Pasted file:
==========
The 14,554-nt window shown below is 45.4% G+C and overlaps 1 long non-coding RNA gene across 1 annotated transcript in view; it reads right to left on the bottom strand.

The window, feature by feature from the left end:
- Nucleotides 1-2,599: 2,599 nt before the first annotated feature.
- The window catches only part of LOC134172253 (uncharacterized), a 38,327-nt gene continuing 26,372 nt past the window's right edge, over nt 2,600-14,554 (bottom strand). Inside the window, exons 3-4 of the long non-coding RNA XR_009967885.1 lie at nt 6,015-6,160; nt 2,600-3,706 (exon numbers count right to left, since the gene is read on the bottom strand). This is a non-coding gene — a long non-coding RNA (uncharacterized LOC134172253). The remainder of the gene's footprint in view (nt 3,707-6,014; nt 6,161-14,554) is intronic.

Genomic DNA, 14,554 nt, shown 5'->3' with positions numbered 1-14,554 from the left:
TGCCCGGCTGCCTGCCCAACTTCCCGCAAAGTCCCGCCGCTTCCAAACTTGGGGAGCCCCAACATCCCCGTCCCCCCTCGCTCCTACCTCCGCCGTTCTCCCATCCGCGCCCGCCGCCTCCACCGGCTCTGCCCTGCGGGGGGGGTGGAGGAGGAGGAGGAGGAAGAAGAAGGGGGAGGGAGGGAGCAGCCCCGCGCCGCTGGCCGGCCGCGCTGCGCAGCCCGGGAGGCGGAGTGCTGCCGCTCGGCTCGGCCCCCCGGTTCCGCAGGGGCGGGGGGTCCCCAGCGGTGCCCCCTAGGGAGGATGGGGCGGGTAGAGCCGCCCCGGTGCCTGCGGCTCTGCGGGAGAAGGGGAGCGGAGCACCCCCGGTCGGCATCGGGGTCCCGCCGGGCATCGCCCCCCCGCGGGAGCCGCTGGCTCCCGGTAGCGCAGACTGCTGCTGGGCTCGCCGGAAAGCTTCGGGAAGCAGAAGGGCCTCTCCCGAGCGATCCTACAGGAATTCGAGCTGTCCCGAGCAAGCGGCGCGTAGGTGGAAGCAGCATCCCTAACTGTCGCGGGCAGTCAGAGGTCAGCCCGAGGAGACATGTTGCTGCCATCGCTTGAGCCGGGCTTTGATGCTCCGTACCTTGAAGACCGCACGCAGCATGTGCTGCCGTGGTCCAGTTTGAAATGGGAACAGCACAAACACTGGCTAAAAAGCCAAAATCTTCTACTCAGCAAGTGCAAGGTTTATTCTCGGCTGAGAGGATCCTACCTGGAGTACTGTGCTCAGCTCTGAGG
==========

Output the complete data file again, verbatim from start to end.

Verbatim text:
The 14,554-nt window shown below is 45.4% G+C and overlaps 1 long non-coding RNA gene across 1 annotated transcript in view; it reads right to left on the bottom strand.

The window, feature by feature from the left end:
- Nucleotides 1-2,599: 2,599 nt before the first annotated feature.
- The window catches only part of LOC134172253 (uncharacterized), a 38,327-nt gene continuing 26,372 nt past the window's right edge, over nt 2,600-14,554 (bottom strand). Inside the window, exons 3-4 of the long non-coding RNA XR_009967885.1 lie at nt 6,015-6,160; nt 2,600-3,706 (exon numbers count right to left, since the gene is read on the bottom strand). This is a non-coding gene — a long non-coding RNA (uncharacterized LOC134172253). The remainder of the gene's footprint in view (nt 3,707-6,014; nt 6,161-14,554) is intronic.

Genomic DNA, 14,554 nt, shown 5'->3' with positions numbered 1-14,554 from the left:
TGCCCGGCTGCCTGCCCAACTTCCCGCAAAGTCCCGCCGCTTCCAAACTTGGGGAGCCCCAACATCCCCGTCCCCCCTCGCTCCTACCTCCGCCGTTCTCCCATCCGCGCCCGCCGCCTCCACCGGCTCTGCCCTGCGGGGGGGGTGGAGGAGGAGGAGGAGGAAGAAGAAGGGGGAGGGAGGGAGCAGCCCCGCGCCGCTGGCCGGCCGCGCTGCGCAGCCCGGGAGGCGGAGTGCTGCCGCTCGGCTCGGCCCCCCGGTTCCGCAGGGGCGGGGGGTCCCCAGCGGTGCCCCCTAGGGAGGATGGGGCGGGTAGAGCCGCCCCGGTGCCTGCGGCTCTGCGGGAGAAGGGGAGCGGAGCACCCCCGGTCGGCATCGGGGTCCCGCCGGGCATCGCCCCCCCGCGGGAGCCGCTGGCTCCCGGTAGCGCAGACTGCTGCTGGGCTCGCCGGAAAGCTTCGGGAAGCAGAAGGGCCTCTCCCGAGCGATCCTACAGGAATTCGAGCTGTCCCGAGCAAGCGGCGCGTAGGTGGAAGCAGCATCCCTAACTGTCGCGGGCAGTCAGAGGTCAGCCCGAGGAGACATGTTGCTGCCATCGCTTGAGCCGGGCTTTGATGCTCCGTACCTTGAAGACCGCACGCAGCATGTGCTGCCGTGGTCCAGTTTGAAATGGGAACAGCACAAACACTGGCTAAAAAGCCAAAATCTTCTACTCAGCAAGTGCAAGGTTTATTCTCGGCTGAGAGGATCCTACCTGGAGTACTGTGCTCAGCTCTGAGG